IMSSA Talent Show: The Collaboration of Art and Science

IMSSA Talent Show: The Collaboration of Art and Science

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By: Katherine Schwenger

Photograph courtesy of Matthew Wu

The Institute of Medical Science (IMS) Student Association holds an annual end of year talent show to highlight the artistic diversity within the department. A wide array of IMS students and faculty showcased their hidden talents, while raising money for a local charity.  On a Thursday evening in July seven acts took stage; including IMS Student Association’s president Rageen Rajendram who rapped a freestyle inspired by IMSSA and the charity, as well as two other original songs. IMS students and faculty filled the event space and enjoyed an evening mesmorized by their peers’ creative abilities.

This year’s winner for the talent show was a second year Master’s student graduate, James Hong. During his performance he captured the audience’s attention with his violin, by performing the 3rd movement of Seitz’s 4th violin concerto. James currently conducts research at the Toronto Western Research Institute under the supervision of Dr. Michael Fehlings.

At age 10 James’s mother decided to enroll him in violin lessons, and the rest is history. Not only is he a proficient violinist, but he also plays the piano. When asked if he currently performs, he responded that he “frequently plays Argentian tangos and jazz piano for de-stressing after a long day. [He is] fascinated with the 19th century evolution of both genres.”

Although James is passionate about the arts, science has always been his main focus. His goal is to complete a combined MD-PhD degree and become a clinician scientist. His research focuses of identifying the cellular cues that are responsible for the distinct neural stem cell fate specifications between cervical and thoracic spinal cord injury. James’s career path is driven by science, but when asked how he has been able to integrate his devotion for music he stated; “I feel that science and music share many things in common: both require rigorous dedication, creativity, and passion. Thus, I’ve been fortunate enough to be able to start my career in the sciences with a primed mentality of what is expected of me.” When reflecting upon how the violin changed his outlook with regards to science, James found that “after meeting so many colleagues with a passion for music, I have noticed that there is undeniable evidence that music is linked to success in both science and medicine. I feel that studying music or any other creative discipline (e.g. dance or visual arts) is beneficial for the cognitive development of an individual.”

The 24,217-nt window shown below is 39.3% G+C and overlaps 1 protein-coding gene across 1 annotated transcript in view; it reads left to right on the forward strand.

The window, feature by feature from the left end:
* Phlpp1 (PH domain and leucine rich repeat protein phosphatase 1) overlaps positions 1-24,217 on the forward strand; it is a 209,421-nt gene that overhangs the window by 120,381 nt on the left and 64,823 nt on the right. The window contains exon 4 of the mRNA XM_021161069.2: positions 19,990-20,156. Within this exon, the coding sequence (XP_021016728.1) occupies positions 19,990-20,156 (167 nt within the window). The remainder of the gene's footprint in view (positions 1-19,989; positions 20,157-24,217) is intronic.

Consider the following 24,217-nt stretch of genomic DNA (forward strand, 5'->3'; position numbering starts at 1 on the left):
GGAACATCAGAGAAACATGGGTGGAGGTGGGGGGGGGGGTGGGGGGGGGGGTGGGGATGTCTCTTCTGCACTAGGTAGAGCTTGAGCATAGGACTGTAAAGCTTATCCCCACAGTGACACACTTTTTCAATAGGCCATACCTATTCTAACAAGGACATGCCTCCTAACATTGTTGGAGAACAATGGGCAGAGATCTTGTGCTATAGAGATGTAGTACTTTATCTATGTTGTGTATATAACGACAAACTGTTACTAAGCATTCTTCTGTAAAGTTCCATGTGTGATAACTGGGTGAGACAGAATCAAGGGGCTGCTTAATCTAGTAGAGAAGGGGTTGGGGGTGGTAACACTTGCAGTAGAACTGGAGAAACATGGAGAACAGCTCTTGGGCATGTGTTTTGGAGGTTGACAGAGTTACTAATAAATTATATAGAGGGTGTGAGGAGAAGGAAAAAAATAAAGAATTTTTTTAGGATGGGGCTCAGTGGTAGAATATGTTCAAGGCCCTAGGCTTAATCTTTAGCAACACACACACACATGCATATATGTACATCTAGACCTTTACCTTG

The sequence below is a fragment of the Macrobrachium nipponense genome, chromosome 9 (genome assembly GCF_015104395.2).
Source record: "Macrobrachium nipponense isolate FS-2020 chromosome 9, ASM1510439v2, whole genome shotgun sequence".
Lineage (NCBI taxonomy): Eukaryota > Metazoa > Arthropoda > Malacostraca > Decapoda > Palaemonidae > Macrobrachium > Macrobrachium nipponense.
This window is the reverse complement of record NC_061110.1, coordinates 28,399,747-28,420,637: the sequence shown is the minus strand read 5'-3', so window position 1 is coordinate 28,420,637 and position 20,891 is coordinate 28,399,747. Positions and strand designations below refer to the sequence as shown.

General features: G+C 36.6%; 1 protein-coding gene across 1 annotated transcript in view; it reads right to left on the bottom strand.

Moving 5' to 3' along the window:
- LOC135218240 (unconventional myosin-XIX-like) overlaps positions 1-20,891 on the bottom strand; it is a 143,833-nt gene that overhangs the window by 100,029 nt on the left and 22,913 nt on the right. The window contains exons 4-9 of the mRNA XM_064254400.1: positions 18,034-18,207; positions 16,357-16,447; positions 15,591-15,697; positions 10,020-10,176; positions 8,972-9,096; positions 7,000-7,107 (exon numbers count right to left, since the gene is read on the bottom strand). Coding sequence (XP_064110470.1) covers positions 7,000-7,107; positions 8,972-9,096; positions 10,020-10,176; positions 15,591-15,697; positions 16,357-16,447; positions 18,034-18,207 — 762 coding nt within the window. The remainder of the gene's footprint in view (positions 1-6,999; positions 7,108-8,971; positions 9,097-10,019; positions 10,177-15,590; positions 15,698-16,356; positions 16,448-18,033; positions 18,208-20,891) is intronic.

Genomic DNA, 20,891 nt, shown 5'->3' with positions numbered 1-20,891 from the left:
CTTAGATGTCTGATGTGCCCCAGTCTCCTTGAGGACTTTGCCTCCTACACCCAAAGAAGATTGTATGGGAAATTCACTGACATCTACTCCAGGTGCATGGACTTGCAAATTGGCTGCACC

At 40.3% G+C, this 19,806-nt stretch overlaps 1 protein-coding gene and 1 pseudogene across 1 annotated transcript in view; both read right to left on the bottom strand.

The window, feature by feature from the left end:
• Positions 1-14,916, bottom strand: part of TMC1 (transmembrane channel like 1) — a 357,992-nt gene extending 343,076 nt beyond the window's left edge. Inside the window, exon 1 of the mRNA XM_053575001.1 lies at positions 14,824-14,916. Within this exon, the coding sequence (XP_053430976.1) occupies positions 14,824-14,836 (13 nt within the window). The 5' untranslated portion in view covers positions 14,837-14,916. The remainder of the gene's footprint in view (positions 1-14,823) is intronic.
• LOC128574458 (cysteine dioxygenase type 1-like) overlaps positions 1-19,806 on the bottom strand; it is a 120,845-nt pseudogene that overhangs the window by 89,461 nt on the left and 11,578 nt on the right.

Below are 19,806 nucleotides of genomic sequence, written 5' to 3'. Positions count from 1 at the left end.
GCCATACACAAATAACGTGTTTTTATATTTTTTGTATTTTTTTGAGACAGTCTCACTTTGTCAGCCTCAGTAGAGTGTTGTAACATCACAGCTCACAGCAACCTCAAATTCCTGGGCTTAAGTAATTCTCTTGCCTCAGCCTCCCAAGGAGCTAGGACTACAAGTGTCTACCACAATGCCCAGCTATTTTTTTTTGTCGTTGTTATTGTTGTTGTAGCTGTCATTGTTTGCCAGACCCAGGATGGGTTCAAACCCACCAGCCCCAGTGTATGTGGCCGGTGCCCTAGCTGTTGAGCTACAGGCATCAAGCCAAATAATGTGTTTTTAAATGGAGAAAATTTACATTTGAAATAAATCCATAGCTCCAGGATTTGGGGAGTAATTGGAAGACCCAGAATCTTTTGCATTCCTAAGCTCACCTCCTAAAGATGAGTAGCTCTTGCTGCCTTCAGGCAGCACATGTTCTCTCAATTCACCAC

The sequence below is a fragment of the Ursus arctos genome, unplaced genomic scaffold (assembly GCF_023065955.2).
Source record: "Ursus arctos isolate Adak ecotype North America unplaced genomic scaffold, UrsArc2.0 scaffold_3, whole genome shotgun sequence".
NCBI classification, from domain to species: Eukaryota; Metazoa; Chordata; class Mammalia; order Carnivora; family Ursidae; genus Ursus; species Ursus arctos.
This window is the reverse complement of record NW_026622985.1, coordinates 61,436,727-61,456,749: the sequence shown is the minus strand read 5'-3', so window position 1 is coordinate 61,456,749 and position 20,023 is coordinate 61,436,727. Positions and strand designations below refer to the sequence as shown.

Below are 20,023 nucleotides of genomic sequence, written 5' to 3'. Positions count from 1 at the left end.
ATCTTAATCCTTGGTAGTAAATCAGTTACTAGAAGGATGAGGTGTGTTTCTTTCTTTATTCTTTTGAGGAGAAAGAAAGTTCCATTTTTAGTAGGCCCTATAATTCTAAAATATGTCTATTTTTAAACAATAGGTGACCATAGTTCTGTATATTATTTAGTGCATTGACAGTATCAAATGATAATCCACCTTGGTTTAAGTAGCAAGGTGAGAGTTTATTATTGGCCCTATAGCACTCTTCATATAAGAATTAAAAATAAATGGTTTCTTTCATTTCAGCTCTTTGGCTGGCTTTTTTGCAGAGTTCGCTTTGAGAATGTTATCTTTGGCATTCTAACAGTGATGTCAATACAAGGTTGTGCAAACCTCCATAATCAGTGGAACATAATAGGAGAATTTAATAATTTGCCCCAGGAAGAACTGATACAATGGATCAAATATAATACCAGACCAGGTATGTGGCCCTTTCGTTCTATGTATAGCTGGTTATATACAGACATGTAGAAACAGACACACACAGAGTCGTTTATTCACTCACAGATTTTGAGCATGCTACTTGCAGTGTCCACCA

The collaboration between science and art has the potential to generate a new way of thinking, understanding, and approaching to research—which has the potential to benefit both fields. When asked if there is a future for the collaboration between arts and science James declared that; “it is already happening! Many scientists are interested in the cognitive processes of musicians, and many musicians are exploring the impact of music and how it stimulates different parts of the brain. This shared passion for a common goal has the potential to evolve our understanding of both art and science.”

The IMS has created an environment that cultivates future scientists to work alongside artists, thus providing both fields with an exciting collaborative future. Keith Tyson, a British Artist, eloquently describes this collaboration: “If you attempt to marry and equate art with science, then you fail. If you allow what is not similar about art and science, and their different methods and processes, to co-exist and thrive, then a real art/science collaboration and aesthetic will emerge. But at the end of the day, art and science are united by one logic and one impulse—both are attempts to understand what it is to be human and the world around us.”